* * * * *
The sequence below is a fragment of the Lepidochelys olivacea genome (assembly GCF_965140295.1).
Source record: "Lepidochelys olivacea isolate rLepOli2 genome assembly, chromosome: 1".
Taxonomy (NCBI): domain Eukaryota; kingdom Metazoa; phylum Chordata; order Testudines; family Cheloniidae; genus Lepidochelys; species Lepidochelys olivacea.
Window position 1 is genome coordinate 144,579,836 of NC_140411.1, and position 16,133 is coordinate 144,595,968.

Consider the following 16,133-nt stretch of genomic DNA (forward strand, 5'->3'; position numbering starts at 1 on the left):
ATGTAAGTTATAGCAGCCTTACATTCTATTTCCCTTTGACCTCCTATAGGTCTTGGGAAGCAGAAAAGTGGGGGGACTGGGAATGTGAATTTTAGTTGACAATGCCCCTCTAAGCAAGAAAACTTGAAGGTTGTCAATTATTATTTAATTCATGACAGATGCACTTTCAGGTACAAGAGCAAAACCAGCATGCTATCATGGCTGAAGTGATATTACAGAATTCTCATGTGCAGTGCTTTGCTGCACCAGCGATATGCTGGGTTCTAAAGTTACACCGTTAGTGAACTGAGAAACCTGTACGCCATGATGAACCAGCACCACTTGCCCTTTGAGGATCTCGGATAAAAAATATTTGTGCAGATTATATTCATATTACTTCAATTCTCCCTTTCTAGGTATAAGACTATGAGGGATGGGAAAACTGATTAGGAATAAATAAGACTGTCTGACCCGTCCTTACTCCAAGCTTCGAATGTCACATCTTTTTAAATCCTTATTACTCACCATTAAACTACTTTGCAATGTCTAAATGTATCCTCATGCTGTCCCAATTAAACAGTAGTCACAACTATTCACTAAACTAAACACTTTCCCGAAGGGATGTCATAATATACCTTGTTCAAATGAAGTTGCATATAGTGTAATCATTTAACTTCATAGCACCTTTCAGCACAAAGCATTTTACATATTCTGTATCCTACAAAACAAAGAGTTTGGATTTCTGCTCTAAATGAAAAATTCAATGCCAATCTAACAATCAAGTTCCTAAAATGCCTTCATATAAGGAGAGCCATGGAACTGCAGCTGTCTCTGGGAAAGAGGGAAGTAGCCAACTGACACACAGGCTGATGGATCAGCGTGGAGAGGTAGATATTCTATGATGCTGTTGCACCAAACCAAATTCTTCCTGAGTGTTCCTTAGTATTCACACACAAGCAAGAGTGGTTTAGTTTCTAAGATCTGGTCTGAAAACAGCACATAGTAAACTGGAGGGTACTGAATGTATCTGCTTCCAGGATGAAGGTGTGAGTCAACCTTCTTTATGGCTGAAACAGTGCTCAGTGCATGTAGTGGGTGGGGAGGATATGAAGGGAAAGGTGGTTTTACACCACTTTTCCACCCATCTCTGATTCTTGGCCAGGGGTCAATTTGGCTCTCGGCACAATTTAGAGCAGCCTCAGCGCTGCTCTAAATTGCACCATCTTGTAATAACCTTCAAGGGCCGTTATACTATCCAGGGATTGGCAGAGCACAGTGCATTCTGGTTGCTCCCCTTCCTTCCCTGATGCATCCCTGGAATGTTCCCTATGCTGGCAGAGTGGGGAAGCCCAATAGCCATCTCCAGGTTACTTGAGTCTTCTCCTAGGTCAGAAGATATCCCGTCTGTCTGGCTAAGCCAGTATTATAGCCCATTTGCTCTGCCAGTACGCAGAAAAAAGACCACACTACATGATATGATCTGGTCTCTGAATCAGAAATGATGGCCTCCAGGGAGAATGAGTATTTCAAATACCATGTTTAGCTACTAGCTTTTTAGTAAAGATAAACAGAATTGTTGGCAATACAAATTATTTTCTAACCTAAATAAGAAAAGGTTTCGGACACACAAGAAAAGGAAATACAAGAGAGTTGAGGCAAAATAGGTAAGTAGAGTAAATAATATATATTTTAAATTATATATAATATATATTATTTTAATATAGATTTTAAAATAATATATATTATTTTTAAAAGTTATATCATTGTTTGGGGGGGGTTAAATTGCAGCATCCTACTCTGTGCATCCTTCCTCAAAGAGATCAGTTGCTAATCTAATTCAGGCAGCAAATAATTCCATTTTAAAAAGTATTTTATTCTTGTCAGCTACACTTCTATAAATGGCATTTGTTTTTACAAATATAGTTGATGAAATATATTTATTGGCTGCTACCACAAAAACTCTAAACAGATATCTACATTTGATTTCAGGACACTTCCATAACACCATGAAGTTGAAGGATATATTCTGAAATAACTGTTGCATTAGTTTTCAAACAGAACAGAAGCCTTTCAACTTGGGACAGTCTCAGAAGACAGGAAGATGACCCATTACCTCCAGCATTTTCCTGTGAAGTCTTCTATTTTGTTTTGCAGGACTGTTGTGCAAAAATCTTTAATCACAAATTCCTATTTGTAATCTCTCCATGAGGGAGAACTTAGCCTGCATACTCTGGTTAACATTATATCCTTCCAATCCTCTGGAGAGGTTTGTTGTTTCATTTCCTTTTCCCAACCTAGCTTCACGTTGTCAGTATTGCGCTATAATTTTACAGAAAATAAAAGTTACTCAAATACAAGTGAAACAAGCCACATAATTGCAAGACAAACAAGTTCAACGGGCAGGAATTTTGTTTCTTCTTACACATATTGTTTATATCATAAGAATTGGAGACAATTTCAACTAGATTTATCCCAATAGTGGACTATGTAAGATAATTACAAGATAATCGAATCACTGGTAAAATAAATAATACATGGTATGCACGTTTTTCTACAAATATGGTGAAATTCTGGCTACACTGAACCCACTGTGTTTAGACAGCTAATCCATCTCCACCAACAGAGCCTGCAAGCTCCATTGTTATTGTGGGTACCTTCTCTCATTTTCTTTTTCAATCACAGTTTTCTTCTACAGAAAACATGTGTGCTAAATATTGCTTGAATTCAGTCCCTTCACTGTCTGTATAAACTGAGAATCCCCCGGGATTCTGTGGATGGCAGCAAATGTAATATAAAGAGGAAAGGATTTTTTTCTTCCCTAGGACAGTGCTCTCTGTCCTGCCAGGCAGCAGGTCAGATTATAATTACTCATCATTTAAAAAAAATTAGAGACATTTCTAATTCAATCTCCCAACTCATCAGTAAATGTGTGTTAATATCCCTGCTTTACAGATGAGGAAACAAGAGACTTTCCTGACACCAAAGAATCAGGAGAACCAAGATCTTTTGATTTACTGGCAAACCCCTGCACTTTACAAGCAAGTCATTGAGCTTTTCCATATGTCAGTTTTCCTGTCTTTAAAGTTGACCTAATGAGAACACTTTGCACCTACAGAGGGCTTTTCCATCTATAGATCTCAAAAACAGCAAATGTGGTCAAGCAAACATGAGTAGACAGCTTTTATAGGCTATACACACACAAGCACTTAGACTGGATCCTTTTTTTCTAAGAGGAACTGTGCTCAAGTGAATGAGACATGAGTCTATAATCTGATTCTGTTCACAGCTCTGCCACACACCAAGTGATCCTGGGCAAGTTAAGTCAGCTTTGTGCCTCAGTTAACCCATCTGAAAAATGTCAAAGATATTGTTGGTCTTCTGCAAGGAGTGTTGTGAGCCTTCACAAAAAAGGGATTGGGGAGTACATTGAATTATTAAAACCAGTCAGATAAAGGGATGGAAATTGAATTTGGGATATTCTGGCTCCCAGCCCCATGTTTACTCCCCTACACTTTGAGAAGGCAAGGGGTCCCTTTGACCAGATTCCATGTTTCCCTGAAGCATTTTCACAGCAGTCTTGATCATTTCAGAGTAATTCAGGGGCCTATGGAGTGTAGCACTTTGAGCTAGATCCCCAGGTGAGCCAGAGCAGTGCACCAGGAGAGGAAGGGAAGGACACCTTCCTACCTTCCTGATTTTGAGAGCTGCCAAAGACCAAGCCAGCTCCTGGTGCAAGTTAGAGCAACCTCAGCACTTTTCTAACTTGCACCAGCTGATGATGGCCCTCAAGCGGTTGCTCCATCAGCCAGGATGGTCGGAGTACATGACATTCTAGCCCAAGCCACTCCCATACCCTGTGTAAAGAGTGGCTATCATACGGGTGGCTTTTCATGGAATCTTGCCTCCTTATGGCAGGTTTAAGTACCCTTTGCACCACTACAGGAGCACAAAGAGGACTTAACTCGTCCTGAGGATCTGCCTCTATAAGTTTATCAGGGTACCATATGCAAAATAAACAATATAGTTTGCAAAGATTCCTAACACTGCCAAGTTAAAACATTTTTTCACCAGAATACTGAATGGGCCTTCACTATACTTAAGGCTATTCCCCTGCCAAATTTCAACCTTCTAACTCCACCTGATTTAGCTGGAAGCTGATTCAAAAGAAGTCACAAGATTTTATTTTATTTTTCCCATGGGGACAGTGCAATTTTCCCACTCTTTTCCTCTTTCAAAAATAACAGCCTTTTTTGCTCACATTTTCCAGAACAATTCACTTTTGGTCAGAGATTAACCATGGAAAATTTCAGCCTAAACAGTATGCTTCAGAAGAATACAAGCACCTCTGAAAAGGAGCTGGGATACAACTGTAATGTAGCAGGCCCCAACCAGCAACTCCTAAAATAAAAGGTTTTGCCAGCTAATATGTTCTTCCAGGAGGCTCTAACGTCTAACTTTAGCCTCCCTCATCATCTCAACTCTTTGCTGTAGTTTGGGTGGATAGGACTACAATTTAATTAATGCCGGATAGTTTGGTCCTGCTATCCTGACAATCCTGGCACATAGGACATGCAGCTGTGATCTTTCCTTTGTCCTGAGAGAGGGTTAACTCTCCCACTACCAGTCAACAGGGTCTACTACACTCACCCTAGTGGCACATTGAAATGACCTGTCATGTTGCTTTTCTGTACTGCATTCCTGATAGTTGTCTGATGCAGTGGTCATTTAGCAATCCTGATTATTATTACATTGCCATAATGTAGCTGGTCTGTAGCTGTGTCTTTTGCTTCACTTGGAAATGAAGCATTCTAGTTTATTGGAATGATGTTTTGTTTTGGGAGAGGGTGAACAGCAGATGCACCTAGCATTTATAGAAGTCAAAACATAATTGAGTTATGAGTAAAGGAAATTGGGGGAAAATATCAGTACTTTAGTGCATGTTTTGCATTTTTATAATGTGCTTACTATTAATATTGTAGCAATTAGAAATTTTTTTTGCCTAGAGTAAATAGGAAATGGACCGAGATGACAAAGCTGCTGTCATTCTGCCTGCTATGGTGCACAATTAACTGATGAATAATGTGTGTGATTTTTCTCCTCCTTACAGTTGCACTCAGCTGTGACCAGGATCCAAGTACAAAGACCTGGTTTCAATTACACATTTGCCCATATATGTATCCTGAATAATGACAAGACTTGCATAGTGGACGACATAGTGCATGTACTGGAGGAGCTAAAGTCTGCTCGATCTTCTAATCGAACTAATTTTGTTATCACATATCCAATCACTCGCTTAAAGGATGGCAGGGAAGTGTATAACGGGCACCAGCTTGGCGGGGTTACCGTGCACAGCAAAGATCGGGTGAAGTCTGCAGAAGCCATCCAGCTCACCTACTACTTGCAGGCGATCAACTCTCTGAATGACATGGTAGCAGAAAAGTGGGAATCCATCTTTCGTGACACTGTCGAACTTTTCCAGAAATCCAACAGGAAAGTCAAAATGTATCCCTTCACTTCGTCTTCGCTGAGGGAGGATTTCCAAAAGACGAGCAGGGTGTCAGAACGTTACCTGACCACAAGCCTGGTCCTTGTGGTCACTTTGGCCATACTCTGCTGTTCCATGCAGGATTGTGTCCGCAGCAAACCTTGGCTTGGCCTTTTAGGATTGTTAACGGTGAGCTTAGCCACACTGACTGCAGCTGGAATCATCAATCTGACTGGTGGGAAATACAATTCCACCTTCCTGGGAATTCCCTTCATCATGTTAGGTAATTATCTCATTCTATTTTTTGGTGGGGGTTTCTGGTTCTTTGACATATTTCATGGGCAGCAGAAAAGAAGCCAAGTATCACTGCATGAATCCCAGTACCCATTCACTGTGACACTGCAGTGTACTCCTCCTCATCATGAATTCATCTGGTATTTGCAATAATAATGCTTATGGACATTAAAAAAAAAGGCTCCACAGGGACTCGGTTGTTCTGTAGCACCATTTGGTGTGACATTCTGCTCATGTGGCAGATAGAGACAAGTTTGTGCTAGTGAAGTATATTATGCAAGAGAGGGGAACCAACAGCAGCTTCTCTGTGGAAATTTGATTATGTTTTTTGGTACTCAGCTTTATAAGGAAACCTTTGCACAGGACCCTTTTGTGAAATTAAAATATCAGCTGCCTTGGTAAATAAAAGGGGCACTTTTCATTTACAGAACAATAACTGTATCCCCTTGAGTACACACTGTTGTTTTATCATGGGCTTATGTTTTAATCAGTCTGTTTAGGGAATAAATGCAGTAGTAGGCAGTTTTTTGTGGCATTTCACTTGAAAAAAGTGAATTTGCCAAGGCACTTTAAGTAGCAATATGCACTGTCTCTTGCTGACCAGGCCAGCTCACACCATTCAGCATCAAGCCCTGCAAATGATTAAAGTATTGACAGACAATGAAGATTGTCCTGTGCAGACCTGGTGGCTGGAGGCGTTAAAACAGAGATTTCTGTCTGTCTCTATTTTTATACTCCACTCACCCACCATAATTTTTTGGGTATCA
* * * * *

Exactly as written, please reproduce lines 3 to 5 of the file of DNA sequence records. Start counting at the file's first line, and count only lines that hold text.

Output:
Taxonomy (NCBI): domain Eukaryota; kingdom Metazoa; phylum Chordata; order Testudines; family Cheloniidae; genus Lepidochelys; species Lepidochelys olivacea.
Window position 1 is genome coordinate 144,579,836 of NC_140411.1, and position 16,133 is coordinate 144,595,968.

Consider the following 16,133-nt stretch of genomic DNA (forward strand, 5'->3'; position numbering starts at 1 on the left):